Although the inner structures of the two sports cars will be shared to keep costs down, sources say they won’t have any external panels in common. “They’ll have different bodies,” said one.

The Spider will also be powered by its own engines. Just one capacity is being engineered for launch: a version of the turbocharged 1.4 TB MultiAir, which is offered in the Giulietta in two power outputs of 119bhp or 168bhp. The Spider’s engine is understood to be the more powerful version. 

Although the Spider will require longitudinal engine installation, Alfa Romeo sources say the TB unit can be modified to fit. It will be mated to a six-speed dual-clutch automatic gearbox.

Given the variation of major components, commonality between the Spider and the MX-5 will be relatively low, at about 40 per cent. A more typical figure for joint-platform projects is 60 per cent.

The Spider will be given its own chassis tune once development work starts. The current thinking is to give the Spider accessible suspension settings focused on everyday driving to distinguish it from the hardcore 4C.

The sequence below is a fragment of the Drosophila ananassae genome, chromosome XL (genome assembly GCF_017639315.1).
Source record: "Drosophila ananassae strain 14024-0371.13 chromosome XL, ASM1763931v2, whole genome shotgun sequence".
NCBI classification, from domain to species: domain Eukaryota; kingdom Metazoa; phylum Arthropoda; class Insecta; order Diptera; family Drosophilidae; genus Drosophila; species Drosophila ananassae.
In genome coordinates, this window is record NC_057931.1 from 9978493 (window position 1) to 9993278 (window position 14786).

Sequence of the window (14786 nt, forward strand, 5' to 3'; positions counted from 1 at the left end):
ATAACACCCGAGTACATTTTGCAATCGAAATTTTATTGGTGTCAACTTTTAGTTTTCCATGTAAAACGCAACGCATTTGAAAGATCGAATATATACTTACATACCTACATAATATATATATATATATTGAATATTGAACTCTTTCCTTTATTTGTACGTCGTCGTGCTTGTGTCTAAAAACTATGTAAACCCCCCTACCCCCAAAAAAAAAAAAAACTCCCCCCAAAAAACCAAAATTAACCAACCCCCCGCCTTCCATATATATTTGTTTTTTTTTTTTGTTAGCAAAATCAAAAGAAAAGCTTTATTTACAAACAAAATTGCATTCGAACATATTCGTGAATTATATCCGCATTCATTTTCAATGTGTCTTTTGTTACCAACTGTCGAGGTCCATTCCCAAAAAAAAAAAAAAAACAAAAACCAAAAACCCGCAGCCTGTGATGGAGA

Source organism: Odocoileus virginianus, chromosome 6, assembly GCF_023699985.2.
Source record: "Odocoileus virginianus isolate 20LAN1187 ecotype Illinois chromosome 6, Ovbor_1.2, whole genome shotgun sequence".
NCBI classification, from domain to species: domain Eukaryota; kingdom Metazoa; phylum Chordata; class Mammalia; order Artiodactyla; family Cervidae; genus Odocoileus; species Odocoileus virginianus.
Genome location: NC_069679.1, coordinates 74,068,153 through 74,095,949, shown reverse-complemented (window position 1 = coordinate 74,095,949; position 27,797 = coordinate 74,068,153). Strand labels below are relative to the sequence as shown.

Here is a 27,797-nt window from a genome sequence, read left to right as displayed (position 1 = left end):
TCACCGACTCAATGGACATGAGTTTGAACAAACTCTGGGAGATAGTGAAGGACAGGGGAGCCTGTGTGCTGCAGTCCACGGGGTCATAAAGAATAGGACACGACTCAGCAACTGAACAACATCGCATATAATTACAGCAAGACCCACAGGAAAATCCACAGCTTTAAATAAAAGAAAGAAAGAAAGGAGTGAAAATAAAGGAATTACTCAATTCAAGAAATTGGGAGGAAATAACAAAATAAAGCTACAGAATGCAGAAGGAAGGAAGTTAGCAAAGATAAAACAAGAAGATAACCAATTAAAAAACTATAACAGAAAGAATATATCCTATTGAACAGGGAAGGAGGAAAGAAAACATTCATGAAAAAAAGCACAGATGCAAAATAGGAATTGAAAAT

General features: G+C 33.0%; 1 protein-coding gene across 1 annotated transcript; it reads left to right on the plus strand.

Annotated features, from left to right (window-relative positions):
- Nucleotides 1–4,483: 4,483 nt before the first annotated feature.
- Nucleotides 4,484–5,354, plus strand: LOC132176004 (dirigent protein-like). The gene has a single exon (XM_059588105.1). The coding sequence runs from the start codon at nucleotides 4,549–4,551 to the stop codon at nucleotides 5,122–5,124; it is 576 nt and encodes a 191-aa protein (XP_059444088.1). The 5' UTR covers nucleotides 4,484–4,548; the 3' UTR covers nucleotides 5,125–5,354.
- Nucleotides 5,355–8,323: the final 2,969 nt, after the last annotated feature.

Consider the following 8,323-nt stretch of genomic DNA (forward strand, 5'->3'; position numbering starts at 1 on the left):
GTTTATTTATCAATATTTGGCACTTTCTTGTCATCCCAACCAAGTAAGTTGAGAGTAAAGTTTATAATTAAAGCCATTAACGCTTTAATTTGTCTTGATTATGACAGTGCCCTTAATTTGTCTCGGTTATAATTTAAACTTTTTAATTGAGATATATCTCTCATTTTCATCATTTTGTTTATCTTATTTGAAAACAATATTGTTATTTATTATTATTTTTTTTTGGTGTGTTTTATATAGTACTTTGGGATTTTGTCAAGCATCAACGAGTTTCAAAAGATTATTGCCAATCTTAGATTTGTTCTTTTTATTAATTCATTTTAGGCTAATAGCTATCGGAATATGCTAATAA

“But we haven’t started work on it yet,” said one source. “We’re concentrating on the 4C at the moment.”

It also looks like the Alfa and Mazda roadsters will be launched separately. The Mazda is slated for an early 2015 reveal, but the Alfa could be held back until November.

 

Our Verdict

Alfa Romeo 4C

The 4C is Alfa's first true driver's car for decades, and it shows how brilliantly a small turbo four can go and sound in a lightweight package

Join the debate

Comments
15

29 July 2013

The headlights on the 4C is hideous and looks like it should belong on a cheap 1990's era kit car.

I'm happy those ugly pimpled warts didn't end up on this beautiful Spider. 

29 July 2013

I hope it's the gorgeous thing in picture 2, rather than the main picture, which reminds me too much of the late Z3.

29 July 2013

This has the potential to be great but not if its only offered with a dual clutch gearbox. By all means have one as an option but a 6 speed manual should be standard. I sincerely hope Mazda don't follow Alfas lead on this one.

29 July 2013

No Toyota engine!,instead, stuck with an Alfa unit,and, with today's tech, why no 200bhp unit?,don't give this Sportscar thing about handling,light weight, the smug 25yr heritage nonsense, i seem to remember that BBR did conversions,and they were well received.

Peter Cavellini.

29 July 2013